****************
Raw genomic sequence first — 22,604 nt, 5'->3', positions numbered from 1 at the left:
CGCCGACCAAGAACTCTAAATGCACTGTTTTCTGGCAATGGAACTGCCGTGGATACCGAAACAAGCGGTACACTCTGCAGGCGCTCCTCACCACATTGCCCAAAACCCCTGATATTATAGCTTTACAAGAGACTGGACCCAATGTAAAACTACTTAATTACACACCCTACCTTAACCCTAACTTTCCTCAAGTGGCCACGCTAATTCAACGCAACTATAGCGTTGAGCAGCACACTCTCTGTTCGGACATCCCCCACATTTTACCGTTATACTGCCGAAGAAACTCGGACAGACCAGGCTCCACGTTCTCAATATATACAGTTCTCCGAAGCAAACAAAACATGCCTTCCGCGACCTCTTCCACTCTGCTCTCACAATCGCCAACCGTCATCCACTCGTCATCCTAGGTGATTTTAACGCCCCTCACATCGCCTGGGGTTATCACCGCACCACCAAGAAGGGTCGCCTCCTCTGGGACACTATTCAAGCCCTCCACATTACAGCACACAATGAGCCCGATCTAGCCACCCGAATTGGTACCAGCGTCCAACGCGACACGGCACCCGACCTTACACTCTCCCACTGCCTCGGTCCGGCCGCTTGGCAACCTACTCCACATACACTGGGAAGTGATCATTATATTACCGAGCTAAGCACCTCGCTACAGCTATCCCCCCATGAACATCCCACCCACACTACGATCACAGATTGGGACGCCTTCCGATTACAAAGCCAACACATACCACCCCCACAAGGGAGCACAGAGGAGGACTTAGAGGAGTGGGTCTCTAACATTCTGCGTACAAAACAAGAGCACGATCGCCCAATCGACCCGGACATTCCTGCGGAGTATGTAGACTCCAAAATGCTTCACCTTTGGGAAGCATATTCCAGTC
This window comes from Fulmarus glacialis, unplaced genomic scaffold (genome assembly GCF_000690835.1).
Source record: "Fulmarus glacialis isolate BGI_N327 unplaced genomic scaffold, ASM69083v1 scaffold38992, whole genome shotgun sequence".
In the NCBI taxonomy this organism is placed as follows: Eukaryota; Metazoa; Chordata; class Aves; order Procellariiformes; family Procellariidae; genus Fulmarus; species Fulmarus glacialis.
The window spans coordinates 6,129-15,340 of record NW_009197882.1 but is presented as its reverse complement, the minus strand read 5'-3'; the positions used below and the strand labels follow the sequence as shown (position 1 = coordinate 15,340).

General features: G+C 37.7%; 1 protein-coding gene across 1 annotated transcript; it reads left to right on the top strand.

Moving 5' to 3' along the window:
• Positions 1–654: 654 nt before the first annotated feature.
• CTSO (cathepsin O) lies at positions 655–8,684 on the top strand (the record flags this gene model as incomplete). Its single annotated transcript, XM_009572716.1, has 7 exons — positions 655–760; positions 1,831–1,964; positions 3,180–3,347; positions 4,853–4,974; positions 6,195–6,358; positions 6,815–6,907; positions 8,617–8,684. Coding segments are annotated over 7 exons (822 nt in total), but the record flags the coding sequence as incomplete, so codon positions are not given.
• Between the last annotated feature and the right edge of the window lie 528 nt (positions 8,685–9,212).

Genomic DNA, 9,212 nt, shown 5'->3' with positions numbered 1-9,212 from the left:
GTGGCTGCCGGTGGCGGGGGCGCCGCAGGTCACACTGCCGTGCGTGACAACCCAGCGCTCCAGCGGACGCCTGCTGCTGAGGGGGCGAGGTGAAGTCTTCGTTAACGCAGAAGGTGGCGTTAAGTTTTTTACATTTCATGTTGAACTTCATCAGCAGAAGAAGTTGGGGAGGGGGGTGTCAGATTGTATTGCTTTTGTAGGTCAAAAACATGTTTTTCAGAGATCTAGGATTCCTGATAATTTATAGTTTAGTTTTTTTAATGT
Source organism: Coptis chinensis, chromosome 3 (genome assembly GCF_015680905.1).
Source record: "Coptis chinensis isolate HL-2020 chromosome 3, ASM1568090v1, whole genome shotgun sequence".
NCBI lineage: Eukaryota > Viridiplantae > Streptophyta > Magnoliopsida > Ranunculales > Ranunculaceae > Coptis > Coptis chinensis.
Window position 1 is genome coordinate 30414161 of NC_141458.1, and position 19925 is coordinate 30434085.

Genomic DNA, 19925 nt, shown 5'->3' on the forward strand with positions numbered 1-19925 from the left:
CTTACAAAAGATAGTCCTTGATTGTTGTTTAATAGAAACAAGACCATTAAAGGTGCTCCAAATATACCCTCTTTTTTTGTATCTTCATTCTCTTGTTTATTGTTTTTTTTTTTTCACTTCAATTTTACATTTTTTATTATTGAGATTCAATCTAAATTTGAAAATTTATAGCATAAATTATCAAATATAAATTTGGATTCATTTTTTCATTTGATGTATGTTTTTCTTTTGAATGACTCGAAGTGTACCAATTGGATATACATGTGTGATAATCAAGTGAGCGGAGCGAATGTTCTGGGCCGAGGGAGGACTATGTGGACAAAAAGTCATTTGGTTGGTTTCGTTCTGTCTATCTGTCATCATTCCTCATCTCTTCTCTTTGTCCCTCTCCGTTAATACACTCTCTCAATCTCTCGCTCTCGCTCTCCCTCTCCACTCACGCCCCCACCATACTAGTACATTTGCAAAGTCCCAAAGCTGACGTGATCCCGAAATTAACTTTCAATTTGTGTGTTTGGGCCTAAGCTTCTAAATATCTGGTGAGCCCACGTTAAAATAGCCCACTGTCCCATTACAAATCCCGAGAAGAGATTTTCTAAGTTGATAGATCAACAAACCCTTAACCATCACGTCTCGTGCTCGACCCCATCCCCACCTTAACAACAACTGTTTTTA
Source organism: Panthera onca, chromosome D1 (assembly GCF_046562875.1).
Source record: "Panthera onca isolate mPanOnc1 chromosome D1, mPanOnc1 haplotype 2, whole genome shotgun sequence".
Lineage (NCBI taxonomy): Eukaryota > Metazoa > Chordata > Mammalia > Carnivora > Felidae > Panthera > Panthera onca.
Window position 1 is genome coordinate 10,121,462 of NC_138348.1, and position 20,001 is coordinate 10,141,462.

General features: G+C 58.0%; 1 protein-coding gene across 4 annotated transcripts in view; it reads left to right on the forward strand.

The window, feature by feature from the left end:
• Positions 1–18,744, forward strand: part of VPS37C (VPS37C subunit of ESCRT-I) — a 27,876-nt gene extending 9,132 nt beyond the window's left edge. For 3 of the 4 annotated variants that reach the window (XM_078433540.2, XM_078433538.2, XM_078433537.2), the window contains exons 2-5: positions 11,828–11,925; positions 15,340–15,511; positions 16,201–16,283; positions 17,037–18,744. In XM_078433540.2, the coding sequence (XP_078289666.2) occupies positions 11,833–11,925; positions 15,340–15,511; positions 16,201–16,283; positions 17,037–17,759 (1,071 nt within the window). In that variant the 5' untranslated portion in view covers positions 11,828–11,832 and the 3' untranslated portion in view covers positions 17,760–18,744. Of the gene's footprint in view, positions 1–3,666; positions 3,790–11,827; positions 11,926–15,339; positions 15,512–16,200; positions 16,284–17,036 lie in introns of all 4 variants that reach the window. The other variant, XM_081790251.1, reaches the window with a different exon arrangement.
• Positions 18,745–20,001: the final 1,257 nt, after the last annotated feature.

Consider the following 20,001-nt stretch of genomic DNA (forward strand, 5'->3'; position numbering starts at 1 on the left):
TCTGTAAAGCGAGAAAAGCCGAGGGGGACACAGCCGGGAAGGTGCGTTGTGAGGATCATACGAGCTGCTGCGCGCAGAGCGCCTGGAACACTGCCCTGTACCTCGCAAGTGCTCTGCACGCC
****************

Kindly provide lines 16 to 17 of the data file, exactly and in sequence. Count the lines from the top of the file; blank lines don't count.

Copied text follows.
NCBI lineage: Eukaryota > Viridiplantae > Streptophyta > Magnoliopsida > Ranunculales > Ranunculaceae > Coptis > Coptis chinensis.
Window position 1 is genome coordinate 30414161 of NC_141458.1, and position 19925 is coordinate 30434085.